Victims left with little recourse when escaping abusive partners out on bail

Domestic violence survivors forced to flee when their former partners are released on bail are not getting the help they need to remain safe, say emergency shelter workers in Alberta.

'Even when you do get an order of protection, it's just a document'

Women's shelters are chronically overcapacity and many communities, especially in rural Alberta, are under served, shelter workers say. (CBC)

Domestic violence survivors forced to flee when their former partners are released on bail are not getting the help they need to remain safe, say emergency shelter workers in Alberta.

The justice system needs to do more to protect victims as they navigate the justice system, said Makalya Marcotte, a spokesperson for Odyssey House, a women's shelter in Grande Prairie.

It's common for people accused of domestic violence to be released on bail, Marcotte said. And restraining orders often fail to keep abusers away from their victims, she said.

"Even when you do get an order of protection, it's just a document," Marcotte said in an interview with CBC Radio's Edmonton AM. "Some people will just walk right through that.

"The RCMP and lawyers do their very best … but the legal system does have gaps."

The case of Kira McGee — a Fort McMurray woman who fled her home after the man charged with assaulting and firing a gun at her was released on bail — came as no surprise to Marcotte.

If he's already hunted me down and tried to kill me once, what's stopping him from doing it again?-   Kira  McGee

McGee, 18, said she was physically abused, bit and beaten by her boyfriend.

After he was charged for assault — and then released on bail — McGee said he drove by her on the street, rolled down the window and fired a single round in her direction.

The accused was charged with more than a dozen firearm offences and later released on bail a second time.

McGee said she was shocked when police told her the accused was getting out on bail again. While he wasn't charged with attempted murder, McGee said she believes he was trying to kill her.

"If he's already hunted me down and tried to kill me once, what's stopping him from doing it again?" she said. "If you're going to shoot at someone and try and take their life ... then you should be put in prison."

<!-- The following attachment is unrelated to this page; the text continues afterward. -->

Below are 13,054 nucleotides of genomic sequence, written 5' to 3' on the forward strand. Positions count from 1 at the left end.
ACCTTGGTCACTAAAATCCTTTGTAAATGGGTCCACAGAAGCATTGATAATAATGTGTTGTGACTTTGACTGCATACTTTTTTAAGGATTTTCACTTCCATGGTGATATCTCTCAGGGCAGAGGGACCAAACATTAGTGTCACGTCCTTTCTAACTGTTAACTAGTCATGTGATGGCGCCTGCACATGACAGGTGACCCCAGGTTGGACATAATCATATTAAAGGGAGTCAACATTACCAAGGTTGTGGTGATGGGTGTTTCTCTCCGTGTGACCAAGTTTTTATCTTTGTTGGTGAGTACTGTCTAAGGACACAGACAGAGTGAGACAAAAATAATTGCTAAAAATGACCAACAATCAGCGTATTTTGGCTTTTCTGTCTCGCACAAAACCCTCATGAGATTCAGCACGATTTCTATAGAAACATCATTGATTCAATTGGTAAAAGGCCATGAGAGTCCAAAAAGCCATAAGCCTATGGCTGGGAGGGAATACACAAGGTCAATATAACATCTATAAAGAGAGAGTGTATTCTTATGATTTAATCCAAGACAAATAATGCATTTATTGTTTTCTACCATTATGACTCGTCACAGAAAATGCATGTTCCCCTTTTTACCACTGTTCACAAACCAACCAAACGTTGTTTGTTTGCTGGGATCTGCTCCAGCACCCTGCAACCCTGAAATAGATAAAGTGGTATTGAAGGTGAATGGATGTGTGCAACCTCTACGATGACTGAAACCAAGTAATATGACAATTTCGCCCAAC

The situation, reported by CBC News on Monday, is all too familiar, Marcotte said.

'Anger to control'

Alberta has the third highest rate of intimate partner violence, according to Statistics Canada.

Abusive relationships are most dangerous when they are at their breaking point, Marcotte said.

"The most dangerous time for a woman in a situation like this is actually when she does choose to leave that domestic violence situation [because] that's when the perpetrator loses control over that individual."

Abusers will often stalk and harass their former partners, Marcotte said.

"This is not about anger; this is about anger to control," she said.

Those forced to escape their abusers don't always have a place to go, Marcotte said.

Shelters are chronically overcapacity and many communities, especially in rural Alberta, are under served.

"We have one of the largest women shelters and unfortunately we're always at capacity. We are almost always full."

The shelter in Grande Prairie housed 438 women and 201 children last year, she said.

Paying the price

"I know a lot of people really struggle with that, 'Why am I the one? I'm the victim, why is it me that's paying the price?'-Ashley Lim

With abusers given the presumption of innocence, their victims are left with few options, said Ashley Lim, a registered psychologist and the director of counselling services at YWCA Edmonton.

"Unfortunately, for some women, it is the safer option to be removed from the same city which the perpetrator is in. It seems quite at odds, why is it the victim that has to leave?" Lim said.

"I know a lot of people really struggle with that, 'Why am I the one? I'm the victim, why is it me that's paying the price?'

"But the way our current system is set up, removing the victim from access is the fastest way to keep them safe."

Mental health supports for women looking to rebuild their lives must be also be improved, Lim said. Escaping a toxic relationship is a long, wrenching process and many women, already isolated by their abusers, are doing it alone.

"[The supports] are very few and far between," Lim said. "We do have them here in the city but often access to them comes at the end of a very long wait list.

"It's phenomenal to me how many times you speak to a woman and they've never accessed counselling services or mental health support." 

It's hard to pinpoint how many abusers re-offend while released on bail as the numbers aren't currently tracked, but Lim is involved in a local campaign to change that.

Several front-line agencies in Edmonton are working to develop a new reporting system which would create a detailed database of domestic abuse incidents in Edmonton — a system which would track repeat offenders, their victims and the different kinds of abuse perpetrated, Lim said.

The project is still in its infancy, but Lim hopes it will change the we think about domestic abuse.

"I think it heightens our level of awareness of the impact of domestic violence on our city."

A Fort McMurray woman says she's been forced to flee to Edmonton after her former partner threatened her while being out on bail. We'll hear from a women's shelter in Grande Prairie about how wide spread the issue is in rural Alberta. 6:44

About the Author

Wallis Snowdon

Journalist

Wallis Snowdon is a digital journalist with CBC Edmonton. She has nearly a decade of experience reporting behind her. Originally from New Brunswick, her journalism career has taken her from Nova Scotia to Fort McMurray. Share your stories with Wallis at wallis.snowdon@cbc.ca